Editorial Cartoon by Graeme MacKay, The Hamilton Spectator – Friday August 19, 2016
Ottawa pledges deradicalization hire despite skepticism at anti-terror effectiveness
Following the fatal police shooting of would-be suicide bomber Aaron Driver, Canada’s Public Safety Minister says the Liberals will “up our game” in the fight against terrorism by imminently hiring a deradicalization adviser.
“What the incident in Strathroy demonstrates is that this is important,” Ralph Goodale told reporters on Wednesday. He said the new adviser will be hired within weeks and could succeed in counter-terrorism challenges where police and intelligence services are falling short.
Mr. Driver, 24, from Strathroy, Ont., was killed last week. Federal authorities had red-flagged him as an aspiring terrorist, but nothing could make him reconsider his sworn allegiance to the Islamic State. Despite a degree of monitoring, he had managed to put together an improvised bomb and a video in which he promised to shed Canadian blood for the terror group.
The creation of a deradicalization adviser, who will run a $10-million-a-year office, fulfills a 2015 campaign promise by the Liberals. At the time, the party criticized the then-Conservative government for its law-and-order approach to fighting terrorism.
Details are under wraps, but observers are keen to see how the approach will take shape, especially since the global track record of such initiatives is mixed. “There are all kinds of these programs all over the world. Everyone’s got one,” said Phil Gurski, a former analyst at the Canadian Security Intelligence Service. And yet, he added, no one has really figured out the best approach.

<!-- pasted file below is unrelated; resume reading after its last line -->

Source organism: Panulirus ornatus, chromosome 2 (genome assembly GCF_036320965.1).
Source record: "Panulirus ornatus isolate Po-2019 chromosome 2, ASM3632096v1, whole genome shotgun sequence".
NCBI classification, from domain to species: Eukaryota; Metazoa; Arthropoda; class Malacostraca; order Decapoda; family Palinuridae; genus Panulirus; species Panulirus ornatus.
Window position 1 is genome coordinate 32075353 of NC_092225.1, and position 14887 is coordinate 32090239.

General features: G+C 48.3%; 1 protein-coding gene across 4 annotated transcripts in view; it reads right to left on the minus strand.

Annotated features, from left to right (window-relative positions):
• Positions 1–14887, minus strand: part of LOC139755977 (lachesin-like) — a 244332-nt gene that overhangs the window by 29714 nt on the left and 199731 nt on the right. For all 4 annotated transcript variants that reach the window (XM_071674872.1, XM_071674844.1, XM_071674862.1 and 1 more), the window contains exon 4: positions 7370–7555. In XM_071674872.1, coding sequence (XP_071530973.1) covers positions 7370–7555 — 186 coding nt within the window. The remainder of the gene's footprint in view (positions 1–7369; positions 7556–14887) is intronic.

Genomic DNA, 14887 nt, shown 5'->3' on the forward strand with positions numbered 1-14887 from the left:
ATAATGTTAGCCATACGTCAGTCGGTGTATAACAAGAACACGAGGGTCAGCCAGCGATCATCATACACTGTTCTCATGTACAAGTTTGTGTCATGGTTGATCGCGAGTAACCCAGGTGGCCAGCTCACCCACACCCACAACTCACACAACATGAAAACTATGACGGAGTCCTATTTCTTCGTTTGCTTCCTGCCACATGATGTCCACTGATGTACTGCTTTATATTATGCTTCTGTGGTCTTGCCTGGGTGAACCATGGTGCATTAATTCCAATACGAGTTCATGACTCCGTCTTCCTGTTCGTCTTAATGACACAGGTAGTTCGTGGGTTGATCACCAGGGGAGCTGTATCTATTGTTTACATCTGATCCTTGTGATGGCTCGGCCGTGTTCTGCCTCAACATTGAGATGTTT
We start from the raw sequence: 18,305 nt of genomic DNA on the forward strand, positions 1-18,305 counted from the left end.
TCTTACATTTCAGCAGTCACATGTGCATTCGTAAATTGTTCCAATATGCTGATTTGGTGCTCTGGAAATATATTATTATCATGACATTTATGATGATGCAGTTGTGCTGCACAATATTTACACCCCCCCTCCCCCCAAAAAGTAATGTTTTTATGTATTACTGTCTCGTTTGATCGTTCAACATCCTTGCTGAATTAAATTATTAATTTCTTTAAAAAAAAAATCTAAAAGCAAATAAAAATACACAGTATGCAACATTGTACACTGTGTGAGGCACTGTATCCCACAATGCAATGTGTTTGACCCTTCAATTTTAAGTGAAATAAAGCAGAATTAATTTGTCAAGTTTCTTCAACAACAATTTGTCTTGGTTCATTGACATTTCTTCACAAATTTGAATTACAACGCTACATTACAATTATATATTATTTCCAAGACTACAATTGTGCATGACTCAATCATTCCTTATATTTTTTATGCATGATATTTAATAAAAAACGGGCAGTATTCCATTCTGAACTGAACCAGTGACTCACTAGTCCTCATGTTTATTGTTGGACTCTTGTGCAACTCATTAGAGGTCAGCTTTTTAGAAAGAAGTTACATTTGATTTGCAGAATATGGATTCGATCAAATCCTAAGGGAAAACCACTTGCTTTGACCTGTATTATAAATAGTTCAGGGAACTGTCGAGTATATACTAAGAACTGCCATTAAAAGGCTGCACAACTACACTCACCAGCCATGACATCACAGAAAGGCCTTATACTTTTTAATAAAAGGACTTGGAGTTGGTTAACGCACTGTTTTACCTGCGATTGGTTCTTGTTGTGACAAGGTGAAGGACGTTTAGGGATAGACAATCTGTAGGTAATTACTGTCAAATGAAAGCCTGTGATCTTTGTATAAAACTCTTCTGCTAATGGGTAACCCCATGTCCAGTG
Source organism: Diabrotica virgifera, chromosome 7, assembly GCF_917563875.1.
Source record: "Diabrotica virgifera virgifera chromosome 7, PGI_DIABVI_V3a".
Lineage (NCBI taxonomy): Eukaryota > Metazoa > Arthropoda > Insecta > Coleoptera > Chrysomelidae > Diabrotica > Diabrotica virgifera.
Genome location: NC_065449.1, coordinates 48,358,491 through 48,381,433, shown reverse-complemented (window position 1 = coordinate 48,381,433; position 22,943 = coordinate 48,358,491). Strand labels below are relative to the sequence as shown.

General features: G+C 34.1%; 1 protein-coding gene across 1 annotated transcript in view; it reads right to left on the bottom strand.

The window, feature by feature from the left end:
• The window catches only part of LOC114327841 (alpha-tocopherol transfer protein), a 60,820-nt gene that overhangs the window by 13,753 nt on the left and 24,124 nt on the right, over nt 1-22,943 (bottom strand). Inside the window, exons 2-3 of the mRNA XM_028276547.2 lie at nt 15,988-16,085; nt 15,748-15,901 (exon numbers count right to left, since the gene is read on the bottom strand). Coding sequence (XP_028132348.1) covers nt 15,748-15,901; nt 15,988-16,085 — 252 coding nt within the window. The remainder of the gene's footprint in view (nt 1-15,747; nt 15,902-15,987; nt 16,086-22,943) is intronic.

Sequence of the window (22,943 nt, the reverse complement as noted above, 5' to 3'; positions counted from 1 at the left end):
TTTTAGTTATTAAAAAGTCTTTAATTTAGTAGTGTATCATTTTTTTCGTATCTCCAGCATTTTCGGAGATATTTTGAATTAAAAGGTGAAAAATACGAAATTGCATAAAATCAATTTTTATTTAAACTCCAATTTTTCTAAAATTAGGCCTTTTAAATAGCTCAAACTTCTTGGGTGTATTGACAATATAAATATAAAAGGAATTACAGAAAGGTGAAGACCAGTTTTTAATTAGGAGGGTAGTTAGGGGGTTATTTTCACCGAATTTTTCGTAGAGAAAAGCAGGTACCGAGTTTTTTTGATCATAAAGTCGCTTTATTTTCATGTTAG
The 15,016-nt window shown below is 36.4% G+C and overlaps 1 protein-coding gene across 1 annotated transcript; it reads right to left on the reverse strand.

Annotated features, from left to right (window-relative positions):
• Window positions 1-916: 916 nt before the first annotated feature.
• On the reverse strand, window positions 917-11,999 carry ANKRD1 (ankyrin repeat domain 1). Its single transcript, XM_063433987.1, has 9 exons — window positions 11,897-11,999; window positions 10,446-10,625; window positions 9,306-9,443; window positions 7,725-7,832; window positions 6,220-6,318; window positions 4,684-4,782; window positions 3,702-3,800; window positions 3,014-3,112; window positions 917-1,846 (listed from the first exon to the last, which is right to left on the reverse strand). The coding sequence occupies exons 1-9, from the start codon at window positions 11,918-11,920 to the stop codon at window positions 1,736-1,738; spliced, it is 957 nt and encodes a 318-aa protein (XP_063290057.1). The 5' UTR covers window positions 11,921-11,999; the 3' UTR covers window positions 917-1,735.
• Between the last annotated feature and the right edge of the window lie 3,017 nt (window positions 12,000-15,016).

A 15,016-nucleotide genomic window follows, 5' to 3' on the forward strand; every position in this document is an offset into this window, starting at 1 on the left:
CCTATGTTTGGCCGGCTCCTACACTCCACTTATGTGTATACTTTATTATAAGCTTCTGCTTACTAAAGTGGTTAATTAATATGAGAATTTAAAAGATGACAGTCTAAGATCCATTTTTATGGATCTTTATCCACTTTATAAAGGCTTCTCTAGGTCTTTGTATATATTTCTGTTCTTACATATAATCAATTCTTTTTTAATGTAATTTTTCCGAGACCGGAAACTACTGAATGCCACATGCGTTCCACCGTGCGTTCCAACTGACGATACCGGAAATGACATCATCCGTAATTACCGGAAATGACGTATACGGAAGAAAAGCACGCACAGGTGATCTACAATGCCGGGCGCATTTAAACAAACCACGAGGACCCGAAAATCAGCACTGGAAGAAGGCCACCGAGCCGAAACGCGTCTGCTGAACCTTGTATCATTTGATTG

CSIS recently canvassed outside experts for feedback on which governments’ deradicalization – or “countering violent extremism” (CVE) – programs are working best. Many replied that none are known to be working particularly well.
“Some expressed skepticism as to the relevance of CVE initiatives, highlighting the lack of supporting empirical evidence thus far to measure their effectiveness,” says a CSIS discussion paper recently published online. Other experts told CSIS such programs are only valuable “provided that their implementation is not led by governments … [because] governments are not credible messengers.”
Speaking to reporters after a speech to the Canadian Association of Chiefs of Police on Wednesday, Mr. Goodale said he is mulling over who among two or three short-listed candidates will lead the government’s newest office. “We will be making the selection shortly,” he said. “That person will be directing a very important effort to up our game in Canada in terms of recognizing and understanding the process of radicalization.”
The minister said the new adviser will focus on how to nip extremism in the bud, as well as on how to unlock the psyches of hardened extremists. Mr. Driver was for years an active cheerleader of the Islamic State on Twitter. Last year, police compelled him to appear in court to swear a specialized peace bond that exists for terrorism suspects. (Source: Globe & Mail)